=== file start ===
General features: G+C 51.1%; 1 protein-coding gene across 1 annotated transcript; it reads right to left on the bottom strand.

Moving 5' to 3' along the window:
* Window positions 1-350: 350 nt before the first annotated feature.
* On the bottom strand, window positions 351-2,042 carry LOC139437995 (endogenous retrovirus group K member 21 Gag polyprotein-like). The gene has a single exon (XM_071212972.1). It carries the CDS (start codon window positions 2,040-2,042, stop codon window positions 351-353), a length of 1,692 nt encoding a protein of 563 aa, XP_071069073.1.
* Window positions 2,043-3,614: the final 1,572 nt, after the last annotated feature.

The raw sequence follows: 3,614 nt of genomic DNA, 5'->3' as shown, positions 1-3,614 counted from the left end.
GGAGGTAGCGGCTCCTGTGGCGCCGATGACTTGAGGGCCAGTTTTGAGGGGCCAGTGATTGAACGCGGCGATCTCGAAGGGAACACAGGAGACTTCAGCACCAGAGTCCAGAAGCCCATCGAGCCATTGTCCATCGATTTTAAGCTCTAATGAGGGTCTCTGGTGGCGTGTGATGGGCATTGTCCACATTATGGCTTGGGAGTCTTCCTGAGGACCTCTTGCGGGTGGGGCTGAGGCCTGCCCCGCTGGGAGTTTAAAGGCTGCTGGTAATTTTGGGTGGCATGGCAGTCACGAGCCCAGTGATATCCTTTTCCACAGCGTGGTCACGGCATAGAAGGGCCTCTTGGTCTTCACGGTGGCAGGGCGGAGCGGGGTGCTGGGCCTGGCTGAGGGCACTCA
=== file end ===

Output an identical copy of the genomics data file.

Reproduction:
General features: G+C 51.1%; 1 protein-coding gene across 1 annotated transcript; it reads right to left on the bottom strand.

Moving 5' to 3' along the window:
* Window positions 1-350: 350 nt before the first annotated feature.
* On the bottom strand, window positions 351-2,042 carry LOC139437995 (endogenous retrovirus group K member 21 Gag polyprotein-like). The gene has a single exon (XM_071212972.1). It carries the CDS (start codon window positions 2,040-2,042, stop codon window positions 351-353), a length of 1,692 nt encoding a protein of 563 aa, XP_071069073.1.
* Window positions 2,043-3,614: the final 1,572 nt, after the last annotated feature.

The raw sequence follows: 3,614 nt of genomic DNA, 5'->3' as shown, positions 1-3,614 counted from the left end.
GGAGGTAGCGGCTCCTGTGGCGCCGATGACTTGAGGGCCAGTTTTGAGGGGCCAGTGATTGAACGCGGCGATCTCGAAGGGAACACAGGAGACTTCAGCACCAGAGTCCAGAAGCCCATCGAGCCATTGTCCATCGATTTTAAGCTCTAATGAGGGTCTCTGGTGGCGTGTGATGGGCATTGTCCACATTATGGCTTGGGAGTCTTCCTGAGGACCTCTTGCGGGTGGGGCTGAGGCCTGCCCCGCTGGGAGTTTAAAGGCTGCTGGTAATTTTGGGTGGCATGGCAGTCACGAGCCCAGTGATATCCTTTTCCACAGCGTGGTCACGGCATAGAAGGGCCTCTTGGTCTTCACGGTGGCAGGGCGGAGCGGGGTGCTGGGCCTGGCTGAGGGCACTCA